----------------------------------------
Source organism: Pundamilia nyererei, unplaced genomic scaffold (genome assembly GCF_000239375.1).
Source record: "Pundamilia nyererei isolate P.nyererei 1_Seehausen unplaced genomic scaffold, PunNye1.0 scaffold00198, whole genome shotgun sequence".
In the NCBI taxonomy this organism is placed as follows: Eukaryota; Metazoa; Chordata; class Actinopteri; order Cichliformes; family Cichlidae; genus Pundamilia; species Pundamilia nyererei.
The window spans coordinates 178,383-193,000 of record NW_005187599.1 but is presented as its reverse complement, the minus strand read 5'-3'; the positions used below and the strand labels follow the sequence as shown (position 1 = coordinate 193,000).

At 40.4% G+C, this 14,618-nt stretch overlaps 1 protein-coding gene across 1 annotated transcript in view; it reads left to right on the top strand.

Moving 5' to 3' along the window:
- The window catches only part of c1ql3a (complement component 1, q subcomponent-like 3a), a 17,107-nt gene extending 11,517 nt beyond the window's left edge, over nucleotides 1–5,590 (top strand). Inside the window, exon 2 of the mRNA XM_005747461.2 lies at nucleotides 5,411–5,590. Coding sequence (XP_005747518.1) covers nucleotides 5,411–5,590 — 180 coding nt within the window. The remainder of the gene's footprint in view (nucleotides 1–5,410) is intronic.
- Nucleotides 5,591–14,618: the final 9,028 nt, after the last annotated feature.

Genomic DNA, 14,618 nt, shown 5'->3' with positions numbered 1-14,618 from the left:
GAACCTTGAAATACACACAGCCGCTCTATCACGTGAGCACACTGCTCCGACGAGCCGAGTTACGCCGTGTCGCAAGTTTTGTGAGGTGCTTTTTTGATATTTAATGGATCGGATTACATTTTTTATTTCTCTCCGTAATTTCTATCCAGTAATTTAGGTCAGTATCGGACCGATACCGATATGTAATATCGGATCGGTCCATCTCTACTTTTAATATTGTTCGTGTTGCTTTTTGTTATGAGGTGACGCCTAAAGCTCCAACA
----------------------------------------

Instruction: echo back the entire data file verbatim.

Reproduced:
Source organism: Pundamilia nyererei, unplaced genomic scaffold (genome assembly GCF_000239375.1).
Source record: "Pundamilia nyererei isolate P.nyererei 1_Seehausen unplaced genomic scaffold, PunNye1.0 scaffold00198, whole genome shotgun sequence".
In the NCBI taxonomy this organism is placed as follows: Eukaryota; Metazoa; Chordata; class Actinopteri; order Cichliformes; family Cichlidae; genus Pundamilia; species Pundamilia nyererei.
The window spans coordinates 178,383-193,000 of record NW_005187599.1 but is presented as its reverse complement, the minus strand read 5'-3'; the positions used below and the strand labels follow the sequence as shown (position 1 = coordinate 193,000).

At 40.4% G+C, this 14,618-nt stretch overlaps 1 protein-coding gene across 1 annotated transcript in view; it reads left to right on the top strand.

Moving 5' to 3' along the window:
- The window catches only part of c1ql3a (complement component 1, q subcomponent-like 3a), a 17,107-nt gene extending 11,517 nt beyond the window's left edge, over nucleotides 1–5,590 (top strand). Inside the window, exon 2 of the mRNA XM_005747461.2 lies at nucleotides 5,411–5,590. Coding sequence (XP_005747518.1) covers nucleotides 5,411–5,590 — 180 coding nt within the window. The remainder of the gene's footprint in view (nucleotides 1–5,410) is intronic.
- Nucleotides 5,591–14,618: the final 9,028 nt, after the last annotated feature.

Genomic DNA, 14,618 nt, shown 5'->3' with positions numbered 1-14,618 from the left:
GAACCTTGAAATACACACAGCCGCTCTATCACGTGAGCACACTGCTCCGACGAGCCGAGTTACGCCGTGTCGCAAGTTTTGTGAGGTGCTTTTTTGATATTTAATGGATCGGATTACATTTTTTATTTCTCTCCGTAATTTCTATCCAGTAATTTAGGTCAGTATCGGACCGATACCGATATGTAATATCGGATCGGTCCATCTCTACTTTTAATATTGTTCGTGTTGCTTTTTGTTATGAGGTGACGCCTAAAGCTCCAACA